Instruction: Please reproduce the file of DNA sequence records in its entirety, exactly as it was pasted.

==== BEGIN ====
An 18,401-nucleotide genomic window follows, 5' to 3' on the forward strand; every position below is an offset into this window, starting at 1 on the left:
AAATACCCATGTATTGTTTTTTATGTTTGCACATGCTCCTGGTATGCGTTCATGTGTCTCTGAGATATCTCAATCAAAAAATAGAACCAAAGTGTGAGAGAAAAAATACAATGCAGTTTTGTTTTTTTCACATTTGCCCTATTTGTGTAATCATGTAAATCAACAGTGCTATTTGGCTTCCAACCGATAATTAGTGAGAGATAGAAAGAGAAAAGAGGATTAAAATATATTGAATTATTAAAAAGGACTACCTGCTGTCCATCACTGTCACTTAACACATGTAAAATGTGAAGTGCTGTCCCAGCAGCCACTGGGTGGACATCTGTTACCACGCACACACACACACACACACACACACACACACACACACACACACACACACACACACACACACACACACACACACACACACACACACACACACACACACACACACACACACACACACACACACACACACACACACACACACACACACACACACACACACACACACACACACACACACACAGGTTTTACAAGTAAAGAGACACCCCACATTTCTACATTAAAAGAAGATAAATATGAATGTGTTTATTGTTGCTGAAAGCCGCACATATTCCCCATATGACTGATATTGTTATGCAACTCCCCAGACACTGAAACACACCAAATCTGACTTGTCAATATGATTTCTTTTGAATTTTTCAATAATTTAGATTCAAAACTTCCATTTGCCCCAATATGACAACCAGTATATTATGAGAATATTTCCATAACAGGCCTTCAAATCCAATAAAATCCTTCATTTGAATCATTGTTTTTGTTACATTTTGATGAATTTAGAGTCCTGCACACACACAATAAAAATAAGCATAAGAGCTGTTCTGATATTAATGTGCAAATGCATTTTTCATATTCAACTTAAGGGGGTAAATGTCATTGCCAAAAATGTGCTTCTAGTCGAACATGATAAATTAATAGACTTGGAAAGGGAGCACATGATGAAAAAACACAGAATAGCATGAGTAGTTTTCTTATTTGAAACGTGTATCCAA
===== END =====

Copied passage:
An 18,401-nucleotide genomic window follows, 5' to 3' on the forward strand; every position below is an offset into this window, starting at 1 on the left:
AAATACCCATGTATTGTTTTTTATGTTTGCACATGCTCCTGGTATGCGTTCATGTGTCTCTGAGATATCTCAATCAAAAAATAGAACCAAAGTGTGAGAGAAAAAATACAATGCAGTTTTGTTTTTTTCACATTTGCCCTATTTGTGTAATCATGTAAATCAACAGTGCTATTTGGCTTCCAACCGATAATTAGTGAGAGATAGAAAGAGAAAAGAGGATTAAAATATATTGAATTATTAAAAAGGACTACCTGCTGTCCATCACTGTCACTTAACACATGTAAAATGTGAAGTGCTGTCCCAGCAGCCACTGGGTGGACATCTGTTACCACGCACACACACACACACACACACACACACACACACACACACACACACACACACACACACACACACACACACACACACACACACACACACACACACACACACACACACACACACACACACACACACACACACACACACACACACACACACACACACACACACACACACACACACACACACAGGTTTTACAAGTAAAGAGACACCCCACATTTCTACATTAAAAGAAGATAAATATGAATGTGTTTATTGTTGCTGAAAGCCGCACATATTCCCCATATGACTGATATTGTTATGCAACTCCCCAGACACTGAAACACACCAAATCTGACTTGTCAATATGATTTCTTTTGAATTTTTCAATAATTTAGATTCAAAACTTCCATTTGCCCCAATATGACAACCAGTATATTATGAGAATATTTCCATAACAGGCCTTCAAATCCAATAAAATCCTTCATTTGAATCATTGTTTTTGTTACATTTTGATGAATTTAGAGTCCTGCACACACACAATAAAAATAAGCATAAGAGCTGTTCTGATATTAATGTGCAAATGCATTTTTCATATTCAACTTAAGGGGGTAAATGTCATTGCCAAAAATGTGCTTCTAGTCGAACATGATAAATTAATAGACTTGGAAAGGGAGCACATGATGAAAAAACACAGAATAGCATGAGTAGTTTTCTTATTTGAAACGTGTATCCAA